PLATYPUS GENOME GETS TOP BILLING AT BIO 2010
CHICAGO - May 5, 2010 - Scientists at the Victorian Department of Primary Industries (DPI) and the University of Sydney have discovered two new peptides in the genome of the unique Australian animal the platypus, which could be used to combat multi-drug resistant bacteria and reduce greenhouse gas emissions in the agriculture sector.
The results of the work were released at international biotechnology event BIO2010 in Chicago.
Professor Ben Cocks, Research Director - Biosciences at DPI, said computational analysis of the platypus genome found two remarkably diverse peptides with potent antimicrobial activity, particularly against gram-negative bacteria.
"These peptides are promising candidates for addressing animal and plant diseases. As they are not related to existing antibiotics, they also have the potential to treat antibiotic resistant infections in humans," Professor Cocks said. "Understanding the enhanced innate immunity of Australian mammals such as the platypus may provide exciting new opportunities to address currently untreatable hospital and community infections."
Professor Cocks said antimicrobial peptides were central to how higher organisms managed their interaction with microbial communities in the environment.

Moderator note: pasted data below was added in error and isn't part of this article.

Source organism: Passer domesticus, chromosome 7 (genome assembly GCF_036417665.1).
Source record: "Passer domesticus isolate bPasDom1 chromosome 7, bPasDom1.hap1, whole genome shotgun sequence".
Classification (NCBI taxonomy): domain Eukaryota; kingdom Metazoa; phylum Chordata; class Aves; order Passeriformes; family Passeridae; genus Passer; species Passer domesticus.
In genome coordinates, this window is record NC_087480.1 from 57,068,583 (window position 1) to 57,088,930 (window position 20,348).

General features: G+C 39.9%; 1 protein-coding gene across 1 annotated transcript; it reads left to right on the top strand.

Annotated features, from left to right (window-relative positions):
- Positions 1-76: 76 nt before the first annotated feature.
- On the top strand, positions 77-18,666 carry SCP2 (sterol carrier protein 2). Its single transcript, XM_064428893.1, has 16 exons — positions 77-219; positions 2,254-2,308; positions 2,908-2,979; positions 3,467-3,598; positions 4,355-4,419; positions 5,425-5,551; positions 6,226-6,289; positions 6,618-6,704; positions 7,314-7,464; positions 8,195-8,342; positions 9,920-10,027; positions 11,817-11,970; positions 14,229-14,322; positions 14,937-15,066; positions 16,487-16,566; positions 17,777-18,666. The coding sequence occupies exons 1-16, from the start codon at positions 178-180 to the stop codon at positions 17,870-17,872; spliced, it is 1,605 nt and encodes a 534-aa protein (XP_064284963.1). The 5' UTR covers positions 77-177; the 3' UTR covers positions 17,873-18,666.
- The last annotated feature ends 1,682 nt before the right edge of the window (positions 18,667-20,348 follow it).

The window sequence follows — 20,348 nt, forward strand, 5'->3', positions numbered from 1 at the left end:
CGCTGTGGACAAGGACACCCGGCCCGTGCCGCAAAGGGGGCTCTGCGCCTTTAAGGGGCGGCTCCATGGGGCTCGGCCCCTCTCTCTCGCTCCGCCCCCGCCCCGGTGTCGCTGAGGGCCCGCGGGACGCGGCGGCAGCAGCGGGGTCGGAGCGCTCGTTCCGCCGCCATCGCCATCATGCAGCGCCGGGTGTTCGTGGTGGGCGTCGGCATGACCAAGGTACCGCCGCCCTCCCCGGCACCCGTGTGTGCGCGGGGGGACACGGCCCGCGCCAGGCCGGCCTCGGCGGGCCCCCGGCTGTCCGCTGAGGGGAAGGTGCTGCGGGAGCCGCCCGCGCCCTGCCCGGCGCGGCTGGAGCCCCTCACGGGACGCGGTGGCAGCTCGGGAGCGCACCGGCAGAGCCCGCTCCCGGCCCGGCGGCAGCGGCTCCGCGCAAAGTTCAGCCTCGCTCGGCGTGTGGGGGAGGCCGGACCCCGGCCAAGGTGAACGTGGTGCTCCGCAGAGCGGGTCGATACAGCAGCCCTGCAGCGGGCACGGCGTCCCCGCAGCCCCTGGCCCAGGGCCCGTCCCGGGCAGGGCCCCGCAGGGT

"They are promising candidates for new therapeutics and also for regulating microbial communities fundamental to plant and animal productivity and greenhouse gas emissions from livestock," Professor Cocks explained. "Antimicrobial peptides are currently being tested to identify if they can positively influence the microbial flora of the rumen of cattle and sheep to improve productivity and reduce methane emissions."
"The agriculture sector is Australia's second largest contributor to greenhouse gas emissions," he continued. "It is very exciting that these new peptides provided by nature could have such wide application to communities across the world."
The platypus research is the latest DPI results from analysing the genomes of Australian marsupials. At BIO2008, Professor Cocks announced a new antimicrobial peptide from the wallaby, which is now being tested for the treatment of mastitis in dairy cattle.
"Our work has shown the value of genomics for discovering novel compounds for health outcomes, and we have also developed a new technology for improving and creating more effective antimicrobials," Professor Cocks added.
The State Government of Victoria, Australia and La Trobe University are investing AU$288 million to establish AgriBio, the Centre for AgriBioscience, which aims to boost Victoria's ability to make these important scientific discoveries.
To be located in Bundoora, Melbourne, AgriBio will be a world-class center for agricultural biosciences research and development. It is expected to be fully operational in 2012. Other agencies and organizations with complementary science objectives are invited to partner or link in to AgriBio.
Learn more at www.dpi.vic.gov.au/agribio.